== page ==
Luis Enrique (footballer)
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Luis Enrique Footballer

Luis Enrique
Luis enrique.jpg
Luis Enrique in February 2020
Personal information
Full name Luis Enrique Martínez García[1]
Date of birth (1970-05-08) 8 May 1970 (age 51)[1]
Place of birth Gijón, Spain[1]
Height 1.80 m (5 ft 11 in)[1]
Position(s) Midfielder / Forward
Club information
Current team
Spain (manager)
Youth career
1981-1988 Sporting Gijón
1984-1988 -> La Braña (loan)
Senior career*
Years Team Apps (Gls)
1988-1990 Sporting Gijón B 27 (5)
1989-1991 Sporting Gijón 36 (14)
1991-1996 Real Madrid 157 (15)
1996-2004 Barcelona 207 (73)
Total 427 (107)
National team
1990-1991 Spain U21 5 (0)
1991-1992 Spain U23 14 (3)
1991-2002 Spain 62 (12)
1999-2000 Asturias 2 (0)
Teams managed
2008-2011 Barcelona B
2011-2012 Roma
2013-2014 Celta
2014-2017 Barcelona
2018-2019 Spain
2019- Spain
Men's football
Representing  Spain
Olympic Games
Gold medal - first place Team
* Senior club appearances and goals counted for the domestic league only

Luis Enrique Martínez García (Spanish pronunciation: [lwis en'rike]; born 8 May 1970), known as Luis Enrique, is a Spanish professional football manager and former player. He is the current head coach of the Spain national team.

A versatile player with good technique, he was capable of playing in several different positions, but usually played as a midfielder or forward, and was also noted for his temperament and stamina. Starting in 1991 and ending in 2004, he represented both Real Madrid and Barcelona with equal individual and team success, appearing in more than 500 official games and scoring more than 100 goals. He appeared with the Spain national team in three World Cups and one European Championship.

Luis Enrique started working as a manager in 2008 with Barcelona B, before moving to Roma three years later. In the 2013-14 season he managed Celta, before returning to Barcelona and winning the treble in his first year and the double in his second; in 2018, he was appointed Spain head coach for the first time before resigning for family reasons.

Playing career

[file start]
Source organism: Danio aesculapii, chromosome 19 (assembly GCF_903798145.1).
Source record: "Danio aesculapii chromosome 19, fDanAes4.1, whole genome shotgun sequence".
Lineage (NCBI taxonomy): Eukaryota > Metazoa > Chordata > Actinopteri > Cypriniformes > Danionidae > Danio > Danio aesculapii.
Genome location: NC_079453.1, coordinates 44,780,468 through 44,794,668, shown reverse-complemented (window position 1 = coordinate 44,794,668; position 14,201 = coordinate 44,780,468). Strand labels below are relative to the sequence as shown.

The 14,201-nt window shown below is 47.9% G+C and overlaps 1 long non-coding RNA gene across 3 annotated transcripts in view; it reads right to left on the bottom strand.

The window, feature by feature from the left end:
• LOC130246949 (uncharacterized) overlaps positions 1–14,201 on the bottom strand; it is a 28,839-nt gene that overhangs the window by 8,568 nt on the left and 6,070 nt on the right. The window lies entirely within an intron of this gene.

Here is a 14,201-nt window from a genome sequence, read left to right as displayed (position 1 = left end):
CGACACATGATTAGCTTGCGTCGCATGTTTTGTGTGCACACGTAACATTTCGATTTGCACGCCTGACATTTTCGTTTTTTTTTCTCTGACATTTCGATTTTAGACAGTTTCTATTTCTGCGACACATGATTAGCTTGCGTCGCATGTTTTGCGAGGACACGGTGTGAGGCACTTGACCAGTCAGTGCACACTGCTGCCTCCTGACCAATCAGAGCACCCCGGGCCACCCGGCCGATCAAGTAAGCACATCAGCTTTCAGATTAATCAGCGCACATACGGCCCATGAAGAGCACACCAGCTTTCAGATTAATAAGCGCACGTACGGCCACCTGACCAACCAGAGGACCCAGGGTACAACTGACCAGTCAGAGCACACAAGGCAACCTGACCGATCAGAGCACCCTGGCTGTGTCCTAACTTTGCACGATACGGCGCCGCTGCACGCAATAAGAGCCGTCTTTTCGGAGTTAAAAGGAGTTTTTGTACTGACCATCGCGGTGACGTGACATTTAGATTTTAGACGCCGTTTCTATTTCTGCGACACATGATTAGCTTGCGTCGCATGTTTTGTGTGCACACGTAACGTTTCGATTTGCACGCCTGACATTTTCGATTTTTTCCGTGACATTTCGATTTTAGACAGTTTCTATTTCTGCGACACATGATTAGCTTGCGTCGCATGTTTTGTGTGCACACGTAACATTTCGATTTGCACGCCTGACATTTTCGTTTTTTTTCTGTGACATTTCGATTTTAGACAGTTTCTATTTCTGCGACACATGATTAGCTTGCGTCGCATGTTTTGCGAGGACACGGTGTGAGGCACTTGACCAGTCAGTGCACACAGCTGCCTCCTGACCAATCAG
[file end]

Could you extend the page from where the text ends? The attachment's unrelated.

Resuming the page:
Luis Enrique was born in Gijón, Asturias, and began his career with local Sporting de Gijón,[2] where he gained the nickname Lucho after Luis Flores, a Mexican forward in the team.[3] He then spent most of his playing days with the two biggest Spanish clubs: first Real Madrid for five seasons and,[4] in 1996, after seeing out his contract and notably scoring in a 5-0 home win against FC Barcelona in January 1995, stating later he "rarely felt appreciated by the Real Madrid supporters and didn't have good memories there",[5] he moved to their fierce rivals at the Camp Nou on a free transfer.[6] The Catalans' supporters were at first hesitant about their new acquisition, but he soon won the hearts of the cules, staying eight years, eventually becoming team captain and scoring several times in El Clásico against his former employers;[7] he passionately celebrated at the Santiago Bernabéu, where he grabbed his jersey after a 25-yard strike that beat the opposing goalkeeper.[8]

Luis Enrique netted 46 La Liga goals in his first three seasons with Barcelona,[9][10] with the side finishing runner-up in 1996-97 and subsequently winning back-to-back domestic championship accolades. Furthermore, he was named Spanish Player of the Year by El País in the following campaign.[5][11] He also scored the opening goal in the 1997 UEFA Super Cup, a 3-1 aggregate triumph against Borussia Dortmund.[12]

During his final years in Barcelona, Luis Enrique was often injured, and did not want to renew his contract. He had been offered a deal by his first club Sporting, which he, however, declined, stating that "he wouldn't be able to reach the level he demanded of himself" and that "he wouldn't be doing Sporting much of a favour by going there."[13] His concerns about his level and fitness made him retire on 10 August 2004 at the age of 34,[13] and he finished his professional career with league totals of 400 games and 102 goals, being named by Pelé as one of the top 125 greatest living footballers in March.[14]


Luis Enrique played for Spain in three FIFA World Cups: 1994, 1998 and 2002 (as well as UEFA Euro 1996), and scored 12 goals while gaining 62 caps. He was also a member of the gold-winning squad at the 1992 Summer Olympics in Barcelona,[15] and made his debut for the main side on 17 April 1991, featuring for 22 minutes in a 0-2 friendly loss to Romania in Cáceres.[16]

In the 1994 World Cup, held in the United States, Luis Enrique scored his first international goal, in the round-of-16 3-0 win over Switzerland in Washington, D.C.[17] In the 1-2 quarter-final defeat against Italy at Foxboro Stadium, Mauro Tassotti's elbow made contact with his face to bloody effect,[18] the action being of such impact that he reportedly lost a pint of blood as a result, but during the match the incident went unpunished - Tassotti was banned for eight games afterwards, and never played internationally again;[19] when Spain met Italy at Euro 2008 on 22 June, to battle for a place in the semi-finals, Luis Enrique reportedly called for the team to "take revenge" on Italy for the 1994 World Cup incident.[20] Tassotti, an assistant coach with A.C. Milan at the time, told the newspaper Marca that he was tired of always being reminded of this incident, and that he had never intended to hurt the Spaniard.

At the 1998 World Cup, Luis Enrique played a major role in a 6-1 rout of Bulgaria in the last game of the group, scoring and assisting once and also winning a penalty, but the Spaniards were eliminated nonetheless.[21] On 5 June of the following year he netted a hat-trick, in a 9-0 win in Villarreal over San Marino in the Euro 2000 qualifiers.[22]